OPINION: Ball State: Start addressing substance use

Story by Zeke Hanson / Inform Muncie

Editor's Note: This story was originally published in December 2022

Substance use is relatively common among college students. Studies and surveys in the past have found that nearly half of the United States’ college students admit to abusing drugs or alcohol during binges at least once a month. This fact has led many universities across the country to provide services to support their students who face health emergencies from drug or alcohol use. Many schools offer additional services to those students seeking to recover from their addictions.

For example, Ohio State University offers Talbot Hall, a service for both students and the general public using an inpatient detoxification process that eases the struggles of withdrawal through medication and support. After the inpatient process, patients are then put through the outpatient program that sees them attending sessions multiple times a week with a counselor and peers who are dealing with the same problems.

While Ohio State’s drug programs are among the best, many other schools follow suit. One service common among larger universities is the distribution of Naloxone boxes. Naloxone boxes are a form of medication that help reverse overdose from an opioid by blocking its effects to the brain and restoring breathing. Indiana University and Purdue University are schools that distribute Naloxone and provide training on how to use the life-saving boxes.

Ball State University does not provide those services. Although some organizations within Muncie, Indiana and Delaware County distribute to the best of their ability, it’s important for Ball State to take charge on the issue due to the increasing prominence of fentanyl, a drug far more potent than many other opioids.

“We know that there are pill mills across Muncie that pump out party drugs that look like drugs that college students would typically engage in, like ecstasy or Adderall and things like that, but it’s just fentanyl,” said Dane Minnick, executive director of the Addictions Coalition of Delaware County and associate professor at Ball State, “so you’ve seen overdoses across the country with college students, and we don’t really have any preventative measures in place for that right now (at Ball State).”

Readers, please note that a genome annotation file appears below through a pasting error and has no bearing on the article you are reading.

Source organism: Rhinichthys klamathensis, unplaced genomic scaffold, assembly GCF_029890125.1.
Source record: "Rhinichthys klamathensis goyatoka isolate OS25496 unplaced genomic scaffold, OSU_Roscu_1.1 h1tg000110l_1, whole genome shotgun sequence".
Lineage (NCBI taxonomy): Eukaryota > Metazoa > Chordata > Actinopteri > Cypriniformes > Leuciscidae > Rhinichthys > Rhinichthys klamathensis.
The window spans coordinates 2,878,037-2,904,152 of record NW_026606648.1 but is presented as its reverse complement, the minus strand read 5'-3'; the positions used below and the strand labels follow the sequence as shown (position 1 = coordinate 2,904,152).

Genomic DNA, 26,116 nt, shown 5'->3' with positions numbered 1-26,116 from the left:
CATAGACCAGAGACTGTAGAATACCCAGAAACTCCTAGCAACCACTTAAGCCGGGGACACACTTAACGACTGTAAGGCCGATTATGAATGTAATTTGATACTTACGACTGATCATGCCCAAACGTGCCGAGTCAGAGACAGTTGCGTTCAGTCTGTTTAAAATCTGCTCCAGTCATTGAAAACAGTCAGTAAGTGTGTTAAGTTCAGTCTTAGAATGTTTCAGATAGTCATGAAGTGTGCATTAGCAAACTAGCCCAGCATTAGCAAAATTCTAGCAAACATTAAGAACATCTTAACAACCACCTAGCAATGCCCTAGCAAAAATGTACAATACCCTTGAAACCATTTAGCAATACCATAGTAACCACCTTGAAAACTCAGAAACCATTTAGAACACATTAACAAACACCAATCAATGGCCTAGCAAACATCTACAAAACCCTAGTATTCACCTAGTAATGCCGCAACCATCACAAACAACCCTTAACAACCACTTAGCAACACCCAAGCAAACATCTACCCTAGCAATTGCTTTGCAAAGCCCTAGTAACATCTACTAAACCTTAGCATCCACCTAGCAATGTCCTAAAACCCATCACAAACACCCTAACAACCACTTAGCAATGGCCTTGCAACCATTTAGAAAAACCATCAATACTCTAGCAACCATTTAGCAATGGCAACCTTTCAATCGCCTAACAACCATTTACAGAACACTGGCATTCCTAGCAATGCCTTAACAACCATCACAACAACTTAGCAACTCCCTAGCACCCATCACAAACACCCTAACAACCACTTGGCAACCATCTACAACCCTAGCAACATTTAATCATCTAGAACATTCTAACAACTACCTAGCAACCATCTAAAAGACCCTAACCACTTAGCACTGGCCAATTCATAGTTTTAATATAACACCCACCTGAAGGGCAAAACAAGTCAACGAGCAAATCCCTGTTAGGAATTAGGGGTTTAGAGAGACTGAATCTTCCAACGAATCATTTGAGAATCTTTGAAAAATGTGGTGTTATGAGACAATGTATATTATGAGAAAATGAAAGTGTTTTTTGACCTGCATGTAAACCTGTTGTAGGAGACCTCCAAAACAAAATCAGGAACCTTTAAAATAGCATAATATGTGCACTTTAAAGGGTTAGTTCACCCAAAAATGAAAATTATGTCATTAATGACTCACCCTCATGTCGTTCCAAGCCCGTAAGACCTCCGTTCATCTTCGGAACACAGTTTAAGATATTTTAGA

Ball State currently has little clue as to how many of its students abuse substances. Nationwide surveys and tests may give a general idea, but there is no form of consistent surveys on the topic for Ball State’s campus to give a number specific to Ball State.

“If you have a Big Ten school, it makes a lot of money and has a lot of students with substance use issues,” said Lynn Witty, medical director at Ball State’s Healthy Lifestyle Center. “They need to invest money, you know. It’s much more obvious.

“I think the size of Ball State is one that kind of allows you to not notice much, but the students are there, they just don’t get together and talk about it, which we certainly need to do.”

Naloxone and Naloxone training are just a couple of services the university could provide. Other services include recovery groups and sober dorms. Witty acknowledges that within the past year, there has been positive change within Ball State regarding its substance use programs, but there is still a long way to go.

All Inform Muncie articles are written by students in the School of Journalism and Strategic Communication in a classroom environment with a faculty advisor.


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